Protecting privileged information is critical in litigation. This course explains privilege and work product, what to do if protected information is sent to the other side, clawbacks, privilege waivers, and joint defense groups.
Civil Litigation Basics
Litigation holds (also called Document Retention Notices) help ensure that documents that may be relevant to a lawsuit are preserved. This course explains litigation holds, including what they cover, who they’re sent to, when they’re sent, and when they need to be updated.
The complaint is the pleading that formally starts a lawsuit. This course provides an introduction to complaints, including the typical structure and content, pre-filing considerations, and ethical obligations when filing a complaint.
Answers respond to the allegations in a complaint. This course covers the main parts of an answer, how to respond to factual allegations, affirmative defenses, counterclaims, and cross-claims.
An introduction to motion practice, including the typical briefing process, the ways a motion can be made, the contents of a typical motion, and strategic considerations when drafting a brief.
An overview of the typical civil litigation discovery process, including the different types of discovery, the process of serving and responding to discovery requests, and the phases of discovery.
E-discovery is an important part of document discovery. This course introduces lawyers to key concepts in e-discovery including terminology, how electronically stored information (ESI) is collected, and working with clients and opposing counsel to gather information.
Lawyers use requests for production, interrogatories, and requests for admission to get different types of information during discovery. This course explains these discovery requests, including what sections appear in typical requests and related drafting tips.
After receiving a discovery request, a party will prepare written responses and objections. This course explains written responses and objections to document requests, interrogatories, and requests for admission.
An overview of how to conduct a document review, including an explanation of the various purposes and goals and how a review might be structured. Also includes an introduction to producing documents and drafting production cover letters.
Practical tips for lawyers new to conducting a document review. Includes tips on how to add value, organizing and escalating documents, and managing mistakes.
An introduction to depositions, including why they’re used, the different types of depositions, deposition procedure, and objections made during depositions.
Effective depositions require a lot of preparation. This course provides tips on how associates can best help their teams prepare to take or defend depositions, including selecting documents for the deposition prep binder, preparing a deposition outline, and preparing witnesses to testify.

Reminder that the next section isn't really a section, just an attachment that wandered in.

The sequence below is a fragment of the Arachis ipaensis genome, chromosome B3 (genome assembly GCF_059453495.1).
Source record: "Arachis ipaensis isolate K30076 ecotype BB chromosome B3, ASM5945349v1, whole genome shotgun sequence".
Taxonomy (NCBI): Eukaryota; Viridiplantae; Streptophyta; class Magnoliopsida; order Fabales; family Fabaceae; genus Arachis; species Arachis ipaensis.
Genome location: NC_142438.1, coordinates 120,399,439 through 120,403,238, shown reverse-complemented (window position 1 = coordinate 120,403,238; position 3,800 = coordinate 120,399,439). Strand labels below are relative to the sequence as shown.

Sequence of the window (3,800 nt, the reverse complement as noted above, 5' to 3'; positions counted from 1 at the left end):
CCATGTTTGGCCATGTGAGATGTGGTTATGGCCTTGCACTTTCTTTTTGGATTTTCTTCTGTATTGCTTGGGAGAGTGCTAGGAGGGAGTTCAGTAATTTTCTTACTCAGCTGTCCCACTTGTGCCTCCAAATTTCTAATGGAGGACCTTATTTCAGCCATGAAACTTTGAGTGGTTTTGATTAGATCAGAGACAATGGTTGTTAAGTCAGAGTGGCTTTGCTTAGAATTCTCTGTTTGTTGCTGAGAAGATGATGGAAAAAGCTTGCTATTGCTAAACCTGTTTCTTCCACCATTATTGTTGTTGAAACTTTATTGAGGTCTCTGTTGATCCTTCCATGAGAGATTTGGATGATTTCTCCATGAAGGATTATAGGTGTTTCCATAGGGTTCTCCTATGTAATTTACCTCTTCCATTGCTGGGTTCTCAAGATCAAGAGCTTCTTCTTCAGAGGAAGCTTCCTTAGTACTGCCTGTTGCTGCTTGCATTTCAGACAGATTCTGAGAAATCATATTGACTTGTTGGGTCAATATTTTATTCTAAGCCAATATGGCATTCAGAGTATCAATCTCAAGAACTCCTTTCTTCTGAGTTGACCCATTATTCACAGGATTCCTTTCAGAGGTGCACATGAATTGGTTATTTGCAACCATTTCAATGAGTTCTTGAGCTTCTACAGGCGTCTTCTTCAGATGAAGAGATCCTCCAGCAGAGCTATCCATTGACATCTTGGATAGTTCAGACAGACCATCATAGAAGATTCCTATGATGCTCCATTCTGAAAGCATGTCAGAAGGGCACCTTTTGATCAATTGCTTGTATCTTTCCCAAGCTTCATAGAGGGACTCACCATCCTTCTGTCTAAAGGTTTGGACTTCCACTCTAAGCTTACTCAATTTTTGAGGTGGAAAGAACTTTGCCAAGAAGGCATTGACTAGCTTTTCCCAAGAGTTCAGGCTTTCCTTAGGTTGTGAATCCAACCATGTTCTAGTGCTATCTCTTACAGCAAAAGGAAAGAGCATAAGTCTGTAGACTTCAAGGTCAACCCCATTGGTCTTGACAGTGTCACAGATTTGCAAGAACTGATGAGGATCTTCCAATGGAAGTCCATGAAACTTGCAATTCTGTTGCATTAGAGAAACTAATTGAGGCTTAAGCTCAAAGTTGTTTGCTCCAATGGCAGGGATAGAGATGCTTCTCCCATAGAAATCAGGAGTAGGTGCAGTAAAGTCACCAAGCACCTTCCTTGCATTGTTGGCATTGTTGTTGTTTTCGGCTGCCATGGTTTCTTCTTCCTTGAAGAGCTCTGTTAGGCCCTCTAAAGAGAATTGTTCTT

An overview of motions to dismiss, including grounds for filing, the filing process, and how a motion to dismiss may affect the schedule of the litigation for different types of cases.
A discussion on moving for and opposing summary judgment.
An introduction to privilege logs, including what priv logs are, how to identify the documents that need to be logged, preparing the privilege logs, and reviewing the other side’s logs.
An overview of working with expert witnesses, including consulting and testifying experts, qualification as an expert under the applicable rules, attorney-client privilege considerations, and expert and rebuttal reports.
Discusses the function of indemnification clauses in transactions and how the different parties view them. Also breaks down a sample indemnification clause and explains the language and purpose of its various components, such as the duty to indemnify versus defend, covered losses and claims, and indemnification procedures.
Talks about why notice provisions matter, what information they typically include, and why.
Explains the reasons parties use publicity provisions, and examines the restrictions and exceptions found in a typical provision.
Discusses when audit provisions are used, how the transaction type affects the provision, and what information the clauses usually provide, such as who can conduct the audit and how to treat the findings.
Discusses the various components typically found in confidentiality clauses and why they’re important, including the definition of confidential information and its carve-outs, restrictions and permitted uses, returning confidential information, and breaches.
Examines the purpose of data privacy clauses and each party’s considerations when drafting these clauses. Also describes the specific information typically contained in these provisions, including how to define what data is protected, security requirements and audit rights, and what happens if there’s a data breach.
Discusses the components of typical force majeure clauses, including the definition of a force majeure event, excusal of non-performance, and the parties’ obligations if an event occurs.
Discusses what implied warranties are and why sellers disclaim them in their agreements. Walks through a sample provision and explains which language is important to each party.